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[ALL BIGHTS RESZSRSOJ. Cherry BY HELEN MATHERS, Author of Comin* Thro' the Rye," My Lady Gi'eervsleeves," &t.. And what would yqn be pleaaed to take for dinner, sir?" The girl had lovely Black eye* that danced with devilry and mischief under her smart white cap, cherry-red lips, and the merriest, most maddening limples, playing at hole and 2corner in her «;„ ek3v that ever a distracted man fell into. If you look S?1-. m stgstm like that, I'll kiss you, Cherry, said Hugh Gavan, and took a determined step towards her, where- upon she boxed his ears iastautlj, and the world spun round with him, Good God I" he said to himself, redder with shame than pain, aa he turned away, and I came here to court the miatress- what a hound, what a) beastly cad I am- well, this ends everything." Cherry stole a malicious look at him as she deftly cleared the breakfast table, and put- ting the things on a tray,, carried it towards the door, which laappetved to be aiiut; and looking round as a matter of course tor Mr. Gavan to open it, he fomd Jimisdi' perform- ing that feat with analacrit,. that surprise;! himself, and she thanked him sweetly as she passed out—her voice was delicious. Cherry set the tray down on a table out- side, and was shaking with inward laughter with a smile on her humorous face, when an elderly woman1 approached and carried it away. Traversing a short paswafje, the girl entered a comfortable den, where a hand- some, middle-at,-ed man waa reading, and smoking his pipe. "Well, RaBcarr he fand. "Dad," she cried, breathless!?, "you must go away—really, I mcanrwt pretend to—as you are doing; uow--or Y-(IU'U spoil the thow." And leave you here alone? Likely I" One day he will open the wrong door— he has a right to open any door in his own house—or smell your tobacco—-or hear you 4coiigh or sneeze-and then th? game will be up. You see, Bad, I nnsst study him—I want to bring every scrap oi wickedness in him to the top—he'd be1 on- his best behaviour with the mistress—he &> off it with the maid. 0!" said Cherry, aticf put ene slander lin- ger to that roguish pitflil in her t-hrek into which Hugh had already tumbled, "think of it—the humiliation—to be trotted out as part of the furniture of the bouse—to be taken or left as the new heir decides! 1 should die of it-or show off so many of my bad tricks that he would simply run away from me!" Sir Roger laughedr He would be the tirt man who ever did," he said, and smoked contentedly. She perched herself on the arm of his chair, and put onu wlúte arm coaxingly round his neck. H There's Johnny Langton simply praying you to go and fish with him for a few days," she remarked, so I shall send you' off by the eleven o'clock train. Hugh Gavan writes letters in the cherry orchard and reads from ten to twelvf thurty—he'U be too far off to either see or theajr ypn," It's out bf the question, declared Sir Roger, roundly. "1 have foolishly allowed you to do a pa rtieularly silly and undigni- fied thing—and I must stand by you when you have to take the probably unpleasant consequences." O! they'll be more unpleasant to Mr. Gavan than to me!" said Cherry, tapping a remarkably pretty foot on the polished floor. "And Sarah is a regular ilragon-îf J require one. Don't you sea that having made the mistake—if it is one—we must play the game —see 'the thing through properly ? Tho moment he discovers it, good-bye to my get- ting any proper light on his real character!" "My dear girl, to Conquer' business is played out. If he doesn't fall in love with you as the maid, is, he likely to do so as the mistress? Or again, if he falls in love with you as the maid—how will he square matters with the fastidious mistress?" "Well, you know, Dad, it was a silly idea QI Giles, telling the boy that if he and I could fix it up between us here, it would make him sort of comfortable up there—or wherever he is." "Now Cherry, Cherry," said her father, warningly, for he was very orthodox. "But, Dad, it's just as difficult to think of ourselves without a bod". as with one in » future state. I thiuk people waste a lot of time speculating about the next world, to the serious neglect of their business in this, don't you?" Sir Roger choked a little, then said Upberly, "Yea, my dear; bttt don't let the clergy hear you." "Well, the boy needn't have come miles. he liked-it wasn't in the will-and it was rather nice of him to hurry up so. Shows he isn't married already, or engaged, doesn't tit" "Yes," said Sir Roger, liis eyes twinkling, but Cherry now, with both arias round his neck, and her cheek pressed against the side of his dear, grey head, was too close to see. "He looks as if he'd got a mind of his own," said Sir Roger. "Of course, I've not seen him really, only in snapshots," he added, with some disgust in his tone. And I'm rather old to begin the role of Peeping Tom!" "He wants a lot of taking down," she said, "but to do him justice his eye is net an auto- matic register of his property here. O! Pad," her voice changed, "how 1 shall hats to part with all the dear household gods to part with all the dear household gods rye lived among ever since I was born! "Thanks to Giles's generosity*?' he said, gently. "You see, this boy, as, you call him, is ten years older than you are ,be had been adopted by Giles for nearly ten beidfce yoa were born or we ever ciiiiie here. If they hadn't practically lived out of Etogiaad all I this time, in the nature of things they would have lived here. Instead of grumbling at turning out, we ought to thank God we've en- joyed Greyfriara in peace and comfort so long." Y-e-s," she said thoughtfully. And, of course, I can make our new. home look all right—such heaps of things here are ours- but not the garden and the trees, and the dear, old-fasnionod, oak-panelled rooms!" she added, with tears in her voice. The door opposite them opened ismartly- closed almost, as quickly with -a muttered japologv in a man's voice, and Cherry sat up straight, and flew in a rage. j "There! Didn't I toll you so? Now, don't ¡ you see how impossible you are here? He'll think I'm carrying on with some dear, beau- tiful creature I'm hel-piijg shut up oiii of sight." "An old man like myself," said Sir Roger, incredulously, and 'whistled in amazement when Cherry earnestly kikwi&veiir kau tkat bid •• men were much, much worse, than young ones 0 "By Jove!" he said, and wiped his fore- head. "I wish your mother had lived, my dear," he added, sadly. "Dear little Mother!" said the girl, very low and very tenderly. "But she brought me up the right way, father—and there isn't a man alive who can knock sparks out of me; This is Tuesday-you will have three long days for fishing, and on Saturday return here by the last train. On Sunday morning we will all three go to church together-the heir, the girl who should be heiress, and isn't, but dressed as if she were, and my dear old Dadt looking what he is-a finer and nobler gentleman than all the silly little jumped-up heirs in the world!" "Six feet one in his stockings, and broad in proportion," grinned Sir Roger. "Well, my dear, I have obeyed you for the last five years—to be exact, since your mother died. I took orders from no one else while she was .dive-and it is as much as my place is worth to disobey you now. So if you will ascertain the whereabouts of that young man, I will go upstairs and pack my bag, and perhaps you'll order the dogcart to come round to the kitchen door for me ? "Darling!" she said, and took his face in her two hands and kissed him, brow, and eyes and mouth, and Hugh Gavan, exploring the terra incognita of the unfreijueuted gar- den side of the house, passing the window at that moment, saw, and annoyed as he already was, at seeming to play the' spy in the house, departed in real disgust to the chair and table ready set out for him in his favou- rite cherry orchard. "And I thought that girl as straight as a die," he said to himself, as he fiat down. "She only boxed my ears because I happened to be the wrong man—and a young one I Same grey-haired butler or family servant visiting her on the sly, probably. Sir Rogei ought to be told lie opened hia volume of Batirie, fuming. Presently the sound of carriage wheels, rapidly retreating from the house, made Hugh Gavan conclude that Cherry's grey- haired beau was departing, and it was not long after when, looking up, Hugh saw the original, surely, of a wine merchant's chro- molithograph advertisement approaching hisn in the form of Cherry, who earned a small tray, on which was set a tumbler and a bottle elaborately dressed as to its upper part in tinfoil. "Champagne?" he said, "and at this hour of the morning?" **Sparkling cider, sir." She looked so pro- vokinglv fresh and sweet in the May sun- shirw, that he stared at her without speaking, as if he saw her now for the first time. The pink cotton frock,' the exquisitely rosy aliiu, struck exactly the right note of colour in the curiously (,t,!I)'¡du,g, leafless dazzle of the cherry bloom above and around her; but, it was her air of having had ,Ie vary best of everything ever since she was born that staggered him most. I.t.o Uutk She tray out of her "hands with an odd feeling that there should be two glasses, and he should he helping her before himself, and poured a little of the foaming, creamy liquid out. t, h1.¡, Charlotte likes eider," said Cherry, meditativelv, when he h¡(r pronounced it to be better than ehim vv^to, "but it makes her irritable. She laughs the first day, cries the nest, gets into ..a '.cfjilpctf on the.tin.d, and goes back to her .wr>e on the fourth!" "Gets into a' temper!" said Hugh, frown- ing as iM- Ifoked at the girl, who with arms crossed lightly behind her back, see-ed, so much more at ease than he was. Cherry nodded meaningly. "When she is in a rnga she throws every- thing on the ground," sue said. "Temper? My word she relied up her eyes to the cherry blossotns overhead as if they were wit- nesses. assembled in tir-ir ),t!! it I i,' iis to cor- roborate her. "She fluves up just like a kettle boiling over—and ih-.ve you are!" "You've no to speak of your mistress like that," he said, siiai ply and angrily, "it's I shockingly bad taste — and to a stranger, too." "Oli, I know her inside out," said Cherry contemptuously, "and she's a deceitful jade -plotting to deceive you even at this nk,oistojit-bad tempered extravagant a boris ffirt," Cherry ticked off the damning epithets on her lingers—"and up to every move and trick under the sun "1 have heard quite differently," lie said, quietlv, fact, only the most, delightful things of her ever since she Was a tiny mite. Honest, truthful, of a most lovely disposi- tion, if intensely huisian-is by all accounts she is--tito desire to see her, to make her ac- quaintance, was the sole inducement that has brought me to Greyfriars." "Have you seen her photograph?" said Cherry abruptly, and he noticed that her "Sir*" had gone by tho board altogether—it begun to dawn on him that she was a lady- help—probably took her meals with the family, when it was at home. "Not since filil, was a child—and a very lovely one." "Well—she isn't lovely now! Else she'd be engaged, wouldn't she? She's black-I don't think black people ever look quite elean-do you?" He looked at Cherry, at the snow of her skin and throat—vivid against her ebon eyes and hair, and said in stupefaction: "You mean her skin is black?" "No--of course not—only that her hair and eyas are as black as mine!" "But that's not very black!" "it is r "It isn't!" ISach took a step forward, and faced each other with flashing eyes, then Gavan shrugged his shoulders, and said "There's temper! And you dare to talk of your mistress "They're much the same. We were brought srp by the name mother He started—but that, ..didn't account for the look of breeding, of distinction, that hereon- »er»ati«n in no way matched. "So yon are Miss Nugent's foster-sister, "So yon are Miss Nugent's foster-sister, and gmifoably her constant companion?" he said, abandoning the lady-help theory, as Cherry tossed her head, "that accounts for much." 'SI ha\& been given precisely the same ad- vantages as she has—and I've availed myself of tham no better said Cherry. I "So I perceive," he said drily, "or rather, ii MMs Nugent hasn't availed herself bett-er of hers than you have of yours-—" he shrugged hi» shoulders again, and yet, do what be would, he could not keep his eyes from that inxoiejii girl, who had pulled down a, branch of cherry blossom that framed her £ aee, and out of which she looked at him with eye* that would have tempted a saint— 110 did not wonder now that cherry blossom wtut OW off She few beautiful things men limnl in the Bible. H<A he next moment the bough swung hack,. *nd wtlli » whisk of petticoats that showed UMP tfcgatest of ankles. Cherry had de- 1 parted, and, "left alone, looked appeal- mgly up to Heaven, possibly in seai-eh of the e e I sweet little cherub ;h:it wateiias over the af- fairs of poor bachelors whe.-i assailed by uai- exp-eted and maddening provocations. "And yet women uiarne" :s :e:ihe said aloud, and opened a b.oei; only to see a lovely picture stamped on the page, fair and delicate in all the hues of spring. "And as spiteful as you make 'em," he added. Was it true that Charlotte Nugent was all her foster-sister declared? If <1°, Greyfriars would be an ill house to live in, I and she a handful to live with—but he was not going to judge her on mere hearsay—Satur- day would soon be here-meanwhil(3 he must keep that impudent Cherry at a distance, and throwing down his book he went straight in to look for her. Greyfriars was not a large house, or ttir-e women could never have done the work of u, nor Sir Roger, with his small rnears, have kept it up, but it was quaint and old, with nuillioned windows, and a great deal of old oak panelling, many queer recesses, and china cupboards, and the Nugents had grown into and made the whole place a nest of com- fort and good taste. Thus Hugh Gavan wandered through the rooms, and keeping his ears pricked for the least sign of Cherry's whereabouts, found it impossible to believe that Charlotte C,),[! I be such a woman as Cherry d,,ser; deceitful, wasteful, and bhi-k. He hated a dark skin in a womrt;i-~he TI thought with Cherry, that it never looked quite clean. If it were true, what a contrast she must be to her foster-sister—he would never get her out. r f his head as she stood that morning, ti- lines of her tall, lissom shape backed b • herry blossoms. And then tile, devil-I)I,f was sure it was a good devil at botlo-u that looked at times out of her ey«*s-—what, a limb she would be if she married a man she did not love—yet she could look so sweet and humble on occasion. Well, he had come to the age of twenty- eight without ever once falling in love, know- ing always that when he did, it would be madly, recklessly, vich no counting of the cost-it is the one weakness in a strong man that a woman love..i-Aiid perhaps Cherry had already gauged his capacity in that direc- tion, while the general trend of his character was not unknown to her. For Sir Roger and Giles Gavan had cor- responded regularly, and many side-lights had fallen on Hugh's disposition and personal traits in those letters of wlÜch he w:elltireJy ignorant. Perhaps Cherry, too, had her illu- mination from her father, but it was only when Giles was dying that he divulged the dearest wish of his heart, which was a mar- riage between his adopted son and Charlotte Nugent. It was in accordance with this wis1- that Hugh had come to Greyfriars, only find both his host and young hostess absent, summoned (so said Cherry) to the bedside ct a distant sick relation, and they had taken two maidservants with them. Perhaps that was why Cherry had waited on him. What an imbroglio it was—supposing that after all the mistress was more attractive than the maid— the maid herself a mere common intriguer, laying a trap to spoil his chances with her mistress, bitten .with a taste for his money inspired by a vulgar desire to cut out the young lady, who by right of birth had so many advantages over herself—a sort of Becky Sharp, in fact—though had Becky* ever that lovely youth and wonderful colouring? A light step came down the staircase, and be advanced to see Cherry descending the shallow oak staircase, a basket full of fresh liaan carried in both hands befora her. Sha looked » little pre-occupied as with house- hold matters, but smilea at sight of him. "Would you like to see the kitchens and dairy?" she said, resisting his efforts to take one handle of the basket, so he held open the swing-door for her, and they came to that roomy, pleasant part of the house which looked out on its own garden, where a great profusion of old-world flowers came up in due season, cheek by jowl, with vegetables and herbs. The middle-aged cook greeted him respect- fully as he entered the wide, cool kitchen, never relaxing her close, but unobtrusive, study of him while he remained, and Cherry, forgetting tho dairy, turned out the lavender- forgetting the dairy, turned out the lavender- scented 3heetm and table cloths iu a heap on the kitchen table, grumbling as she did so. } IOMOY want a lot. of darning," she said viciously. "Miss Charlotte always did neg- lect the mending." "She's the beautifullest darner I ever saw in my life!" snapped Sarah. "Yee, when she takes the trouble, but i she's lazy, lasy." Cherry held up a table- j cloth that in one place was wearing thin to the light, and spitefully poked her finger j through it. A model house-mistress and manager. If ( there were more like her the world would be a better place," grunted Sarah, while the blood rose to Hugh's brow. What a position, j and what a cad he was. to be here in the kitchen with two servants who were discuss- ing their absent mistress! His face was proud and angry as he turned to go. "Stop!" cried Cherry unceremoniously, "what's your hurry! [', a great mind," she added, thoughtfully, "to bring.my sewing out to the cherry orchard, if I Slun t be disturb- ing you, sir?" she added, with a griat air of meekness. "The meadow is Sir Roger's as long as he remains here," he said shortly, as he passed out, a sound of smothered feminine laughter following him as he went. He was now thoroughly disgusted, both with himself and her, and when Cherry pre- sently appeared wiili a fold-up chair, linen, and workbox, establishing herself at a con- siderable distance jrorn nim, Hugh read steadily on, by sheer force keeping his glanca from wanderiug in her direction. "Bold-faced hussy! he said to himself, and thought of the handsome, grey-haired man—strong in his virtue just so long as he kept his eyes away. But presently —how do these things liappei Ifotiiid himself watch- ing her needle, in which she had become so absorbed that she was just herself, the real sense and sweetness of her face showing clearly. He thought he had never seen any- one look more truly good and womanly than she looked then. Nor could he have told afterwards of how presently—did he speak first?—they fell into talk of books, of Nature, of the hundred and one things interesting to those whose plea- sures are not to be bought by money, and gradually, as the girl's true personality un- folded itself before him, quite unconsciously folded itself before him, quite unconsciously us it were as .she set her delicate stitches in the linen, a feeling of intense joy stole over Hugh. Here was a tine mind in a i;air body- it was incredible how she came to occupy her present position in Sir Roger's house, and more incredible still that she should have assumed the smart, cheap, soubretti airs she had done. while the vindictiveneas with which she had attacked her mistress some- how seemed utterly foreign to her true _0 ] nature. Neither then, nor after, did he ever hear her sav an nnkird word of anyone else. When Sarah came presently to say that his ('luncheon was served 'he yor,;ig- p.-i r came un- willingly hack from the beautiful world into which they had wandered; he thought she had the beat of it wnen he leit her sitting there., still sewing, with the boughs throwing patterns on her ebon head and moving hands, and ho was glad that she would not wait on him at table. <When do you expect Sir Roger and MIaN Nugent back?" he asked Sarah, as she was I finally leaving the room. "Qxr Saturday, air, about five o'clock." "Three whole days, nearly four," he mut- tered half aloud, and Sarah, who had hated the I young heir wfaj was to turn them all out of the old house in which they had been so happy, availed to herself as she closed the door. And Sit ring those three days, where Cherry was, there was Hugh—usually in the And ditring those three days, where Cherry was, there was Hugh—usually in the orchard, Sot they had this luck. that it was glorious weather, and to her he confided hia ambitions (no ignoble ones), his hopes of a future career, for his life as caretaker abroad of Giles Gavan had chafed him sorely, duty sometimes spelt futility, and Cherry listened eagerly—she liked men who did things, and Hugh would do a great many yet, or she was much mistaken. Given youth, and brains, and money, and a strong will, what may not a man accomplish, indeed, nowadays? SwepC off her feet by the most commanding yet lovable personality she had ever known, Cherry cow tried to retreat, was shy, diffi- cult, and if most adorable, perverse and dis- appointing in one particular, that she had not a good word for Charlotte Nugent, but persisted in declaring Hugh had erected a false ideal. Mo girl could possibly be as nice and altogether charming as he expected Charlotte to be—she dwelt on this with an al- most pathetic insistence, begging him not to be disappointed when he saw her,-for if sho loved this masterful, strong, clever man al- most as passionately as he loved her, she feared him too, for having learned one thing in particular about him—that he hated de- ceit, and could the- more readily forgive her unkind speeches about her mistress because she spoke them with honest intention, thaw I that she should pretend to what she did not feel-and what had she done but deceive him grossly all the way through? Meanwhile, Saturday was racing on them I as hard as it could pelt—was here, and still I Hugh had not been able to wring from Cherry a promise that she would marry him, of even win a kiss from her lips. Wait till I you have seen Miss Charlotte," was her cry, then choose between us, and it was perhaps a relief to him when one of the maids, who had returned that morning, came quickly into the cherry orchard about five o'clock, with a message from Sarah to say the dog- oart had been sent for Sir Roger, and was momentarily expected. For Sir Roger?" said lIngh, when the girl had gone away. ,it. meant for Sir I Roger and Miss Nagrat!" Go in," cried Cherry, pushing him gently t forward, but he saw that she was trembling, and white as the cherry bloom orchard. "My dear little girl," he said, "what is there to be frightened at? Probably Miss Nugent would never have looked at me—and we have more than enough to live on with out this place, which I shall it." i eo.'ately mako, over to Sir Roger, in trust for aer." (fgo." she cried, and he went, at last, rehietantly. At the turning to the house, looking back, he saw that she was weeping bitterly. I "How do you do, Sir Roger?" Hugh's voice was cordial, as was the grasp of the hand- some man who bore a strong resemblance to someone. Hugh knew intimately—who could it be? His gaze went past Sir Roger to the dog-cart that was being led away, then he said, "Miss Nugent?" Miss Nugent, sir," said a maid, stepping forward officiously, H is still in the cherry orchard, where you left her." Hugh ran as he had never run before, and Cherry, seeing him approach hot-foot, turned her back, covering her face with her hands, but Hugh gently, bnt resolutely, drew them down. So* this is the bad tempered. extravagant, deceitful Charlotte," he i began, sternly, and she shrank away, then looking in his eyes, smiled at what she found there. And she was a little beaat till you came," she said, confidentially, but if you prefer her to Cherry, ypu-you may kiss me as Charlotte." And he did—bat be kissed her first for Cherry.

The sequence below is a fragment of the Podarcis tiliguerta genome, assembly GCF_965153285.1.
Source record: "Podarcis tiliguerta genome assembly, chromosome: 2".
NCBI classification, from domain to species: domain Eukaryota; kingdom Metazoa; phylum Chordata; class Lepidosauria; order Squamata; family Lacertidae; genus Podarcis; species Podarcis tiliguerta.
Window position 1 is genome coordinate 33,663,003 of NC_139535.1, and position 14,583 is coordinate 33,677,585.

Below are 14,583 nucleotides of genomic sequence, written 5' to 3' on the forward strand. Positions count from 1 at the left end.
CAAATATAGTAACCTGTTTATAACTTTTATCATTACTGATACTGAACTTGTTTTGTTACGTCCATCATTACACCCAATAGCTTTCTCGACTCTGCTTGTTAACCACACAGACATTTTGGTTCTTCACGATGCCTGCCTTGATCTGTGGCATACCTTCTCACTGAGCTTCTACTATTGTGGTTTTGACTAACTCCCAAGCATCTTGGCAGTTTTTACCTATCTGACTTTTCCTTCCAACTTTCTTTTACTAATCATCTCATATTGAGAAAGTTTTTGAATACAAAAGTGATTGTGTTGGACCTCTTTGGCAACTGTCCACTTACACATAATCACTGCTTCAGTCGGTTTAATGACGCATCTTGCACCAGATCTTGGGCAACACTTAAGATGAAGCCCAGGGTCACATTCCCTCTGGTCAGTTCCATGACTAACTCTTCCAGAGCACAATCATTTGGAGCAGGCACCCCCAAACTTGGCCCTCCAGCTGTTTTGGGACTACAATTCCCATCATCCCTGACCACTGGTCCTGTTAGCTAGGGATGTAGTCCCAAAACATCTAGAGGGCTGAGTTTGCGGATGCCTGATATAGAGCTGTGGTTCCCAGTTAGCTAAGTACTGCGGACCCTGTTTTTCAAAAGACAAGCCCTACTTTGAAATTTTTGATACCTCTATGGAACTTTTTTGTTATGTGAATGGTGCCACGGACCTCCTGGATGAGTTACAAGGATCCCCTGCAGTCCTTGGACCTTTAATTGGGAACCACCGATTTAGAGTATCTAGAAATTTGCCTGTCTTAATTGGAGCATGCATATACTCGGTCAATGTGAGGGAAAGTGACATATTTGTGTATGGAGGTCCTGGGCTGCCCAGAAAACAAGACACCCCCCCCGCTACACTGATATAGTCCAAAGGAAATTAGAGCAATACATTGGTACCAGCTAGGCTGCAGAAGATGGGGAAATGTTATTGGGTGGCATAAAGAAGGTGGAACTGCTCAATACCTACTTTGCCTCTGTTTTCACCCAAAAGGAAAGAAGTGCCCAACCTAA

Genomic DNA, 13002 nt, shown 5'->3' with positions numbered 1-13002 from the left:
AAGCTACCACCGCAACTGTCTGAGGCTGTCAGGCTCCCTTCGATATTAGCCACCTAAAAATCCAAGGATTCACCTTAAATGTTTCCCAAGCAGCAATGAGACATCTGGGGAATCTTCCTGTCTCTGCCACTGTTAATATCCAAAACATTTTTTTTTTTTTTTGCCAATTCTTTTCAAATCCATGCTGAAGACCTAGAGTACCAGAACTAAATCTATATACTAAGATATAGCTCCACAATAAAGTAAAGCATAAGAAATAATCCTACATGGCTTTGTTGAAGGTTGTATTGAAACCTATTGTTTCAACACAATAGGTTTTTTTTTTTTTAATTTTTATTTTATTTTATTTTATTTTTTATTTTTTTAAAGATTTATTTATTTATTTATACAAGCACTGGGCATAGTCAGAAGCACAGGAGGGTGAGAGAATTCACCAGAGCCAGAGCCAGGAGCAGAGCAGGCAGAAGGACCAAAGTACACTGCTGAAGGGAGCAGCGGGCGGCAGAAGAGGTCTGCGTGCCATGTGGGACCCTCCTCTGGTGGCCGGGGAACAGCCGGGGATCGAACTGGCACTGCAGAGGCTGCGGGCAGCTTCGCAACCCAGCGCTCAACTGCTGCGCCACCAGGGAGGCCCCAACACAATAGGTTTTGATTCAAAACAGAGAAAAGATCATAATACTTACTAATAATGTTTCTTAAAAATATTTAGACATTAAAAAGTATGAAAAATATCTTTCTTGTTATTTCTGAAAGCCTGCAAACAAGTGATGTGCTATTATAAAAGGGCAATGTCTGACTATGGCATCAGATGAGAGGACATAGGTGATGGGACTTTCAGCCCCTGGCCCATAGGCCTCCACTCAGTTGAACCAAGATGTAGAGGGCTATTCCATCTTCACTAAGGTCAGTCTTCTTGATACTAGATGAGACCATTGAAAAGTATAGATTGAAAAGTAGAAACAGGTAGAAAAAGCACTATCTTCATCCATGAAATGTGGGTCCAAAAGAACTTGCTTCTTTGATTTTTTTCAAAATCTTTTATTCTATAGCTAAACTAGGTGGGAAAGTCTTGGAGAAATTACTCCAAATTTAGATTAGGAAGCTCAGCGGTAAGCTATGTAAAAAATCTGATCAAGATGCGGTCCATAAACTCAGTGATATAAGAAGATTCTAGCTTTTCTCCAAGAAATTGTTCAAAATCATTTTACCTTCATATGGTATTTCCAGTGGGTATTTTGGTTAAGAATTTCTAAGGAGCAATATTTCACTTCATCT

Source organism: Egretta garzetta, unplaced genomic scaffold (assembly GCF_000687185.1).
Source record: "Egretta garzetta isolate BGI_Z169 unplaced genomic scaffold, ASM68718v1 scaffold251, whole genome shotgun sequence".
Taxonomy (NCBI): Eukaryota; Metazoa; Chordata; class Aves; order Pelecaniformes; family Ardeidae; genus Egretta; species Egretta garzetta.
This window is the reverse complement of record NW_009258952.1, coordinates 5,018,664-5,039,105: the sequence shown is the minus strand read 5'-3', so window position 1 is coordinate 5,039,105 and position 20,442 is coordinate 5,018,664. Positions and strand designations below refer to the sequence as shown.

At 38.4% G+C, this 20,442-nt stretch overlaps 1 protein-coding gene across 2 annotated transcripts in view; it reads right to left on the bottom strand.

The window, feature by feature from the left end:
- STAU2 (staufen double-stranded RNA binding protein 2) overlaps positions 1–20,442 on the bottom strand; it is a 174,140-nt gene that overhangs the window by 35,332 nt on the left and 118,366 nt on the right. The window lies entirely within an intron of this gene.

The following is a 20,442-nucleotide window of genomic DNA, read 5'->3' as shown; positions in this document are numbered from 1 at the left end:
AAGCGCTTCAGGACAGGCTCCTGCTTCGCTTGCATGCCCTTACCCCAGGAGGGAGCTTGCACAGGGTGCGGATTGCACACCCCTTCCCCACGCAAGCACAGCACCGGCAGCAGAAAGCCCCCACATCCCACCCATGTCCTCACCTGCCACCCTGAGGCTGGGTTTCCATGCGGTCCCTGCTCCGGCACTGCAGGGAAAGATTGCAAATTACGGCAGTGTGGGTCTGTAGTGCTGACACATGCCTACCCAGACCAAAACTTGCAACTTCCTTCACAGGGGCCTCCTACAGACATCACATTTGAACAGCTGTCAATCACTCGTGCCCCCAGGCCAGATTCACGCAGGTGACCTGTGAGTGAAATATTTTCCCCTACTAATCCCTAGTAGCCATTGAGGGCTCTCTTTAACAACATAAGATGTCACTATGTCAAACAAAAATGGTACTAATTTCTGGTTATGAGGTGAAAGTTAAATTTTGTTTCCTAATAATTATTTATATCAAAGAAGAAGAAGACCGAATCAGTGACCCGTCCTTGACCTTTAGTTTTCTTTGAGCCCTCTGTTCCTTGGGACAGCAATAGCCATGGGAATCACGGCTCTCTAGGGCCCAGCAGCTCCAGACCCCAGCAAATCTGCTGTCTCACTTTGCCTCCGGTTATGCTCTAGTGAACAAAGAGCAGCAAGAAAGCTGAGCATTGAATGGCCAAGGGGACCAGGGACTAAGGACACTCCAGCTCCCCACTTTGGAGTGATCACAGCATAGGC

Sponges should always be kept in a wirs or wicker basket. Th(y should always be placed I in the air so that they dry thoroughly. After using a sponge, it is best to rinse it in clean water, and do not fail to squenxs it dry. When a sponge requires washing, it should be j put into hot water to which a little salt haa been added and then rinsed. í All housekeepers do not yet understand that what goes on in the kitchen on washing days affects the condition of the clothes if, as "often happens, laundry work and kitchea work must be done in the same room. lbs smell of broiled or fried fish, or even broilad steak, or those odours which come from strong vegetables wbilo cooking—such as anions, cabbage, and the liko cliag to the clothes with great pertiwscitjr *"<« after they 1 ars ironed and sent upstairs. This is esps- f ciallv true if the smells are absorbed during the "sprinkling of the clothes, and when the I latter are quickly rolled fl." tight, and are opened to have the odours inmed into them. j jt I Two F ..teTS YO. COOIKSu. One m that stewiag and aiildmonng a" not syno-aymous terms for boiling. Boiling point is not ireacited under 212 dn- Fahrenheit, wlterea* aiinmerijig requires only 180 de- grees. Meat, one* it has bson cooked, should never, no matter bow heated again, ba allowed to reach boiling pointy Fact the second ia that frying means boiling in fat in- stead of water. To fry anything, it should i be covered with boiling laid, which must be kept at boiling poiiit. This la not extrava- i gant, for the same fat -7 be used many times ovex.